I keep seeing power series throughout mathematics disguised in all different shapes, yet I can't seem to put my finger on what is really fundamentally being expressed here.
Arabic numerals are just a condensed notation for a finite power series: $$ 123 = 3*10^0 + 2*10^1 + 1*10^2 $$
Binary and Hex just replace the 10 with 2 or 16 respectively and adjust some coefficients.
Then there's the Geometric Series, Taylor Series, Fourier Series, Laplace Transform, Z-transform, Moment Generating Functions, Probability Generating Functions, Formal Power Series, Generating Functions.
Some of these are synonymous to varying degrees, some are special cases of one another. But I can't quite bring order into this whole mess.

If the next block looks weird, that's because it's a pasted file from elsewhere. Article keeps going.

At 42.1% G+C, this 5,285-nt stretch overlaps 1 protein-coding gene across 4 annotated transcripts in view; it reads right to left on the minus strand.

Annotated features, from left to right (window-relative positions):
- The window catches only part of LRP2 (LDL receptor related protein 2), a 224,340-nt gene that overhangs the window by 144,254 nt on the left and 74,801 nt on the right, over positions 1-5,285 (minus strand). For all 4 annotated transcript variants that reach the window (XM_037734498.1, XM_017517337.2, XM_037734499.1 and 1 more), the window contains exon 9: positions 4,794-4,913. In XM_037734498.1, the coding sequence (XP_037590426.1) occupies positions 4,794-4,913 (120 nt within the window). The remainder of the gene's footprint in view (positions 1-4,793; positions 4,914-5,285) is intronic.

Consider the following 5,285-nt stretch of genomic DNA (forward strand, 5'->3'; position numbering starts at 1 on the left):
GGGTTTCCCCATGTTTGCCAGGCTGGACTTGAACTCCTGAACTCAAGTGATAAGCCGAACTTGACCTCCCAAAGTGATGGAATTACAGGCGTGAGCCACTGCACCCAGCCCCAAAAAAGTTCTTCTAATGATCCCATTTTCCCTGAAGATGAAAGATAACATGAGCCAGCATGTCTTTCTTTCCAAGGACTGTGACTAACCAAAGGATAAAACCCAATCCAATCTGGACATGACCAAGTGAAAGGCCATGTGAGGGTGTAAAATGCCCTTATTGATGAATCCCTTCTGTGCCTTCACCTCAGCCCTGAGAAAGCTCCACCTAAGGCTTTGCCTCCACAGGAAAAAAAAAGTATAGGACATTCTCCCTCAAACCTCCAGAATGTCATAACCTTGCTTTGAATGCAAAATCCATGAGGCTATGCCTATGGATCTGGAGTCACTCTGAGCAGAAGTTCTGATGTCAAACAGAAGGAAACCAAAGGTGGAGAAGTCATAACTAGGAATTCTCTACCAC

Edit: Let me elaborate on this question a little:
In the case of the Fourier Series an analogy that is often made is that of a projection onto an orthogonal basis in linear algebra. We create a new world who's atoms are powers of complex exponentials and reconstruct our old object by combining these new atoms into the same shape as before. It's a little like swapping out the periodic table or (a little more realistically) re-encoding a picture in a different file format.
The purpose of this change of reference frame is to hopefully expose patterns that weren't previously visible. An analogy that Douglas Hofstadter makes in Gödel, Escher, Bach is looking at a vineyard from different angles. What seems like chaos from one angle can be highly ordered when viewed from another.
Viewed in this light the question that haunts me with power series is simply: what is it about successively rising powers of x that makes it so natural to use them as a basis for these new spaces? Looking at linear algebra it strikes me as completely obvious why the euclidean basis vectors are so often chosen. But powers of x offer no further intuition to me at all.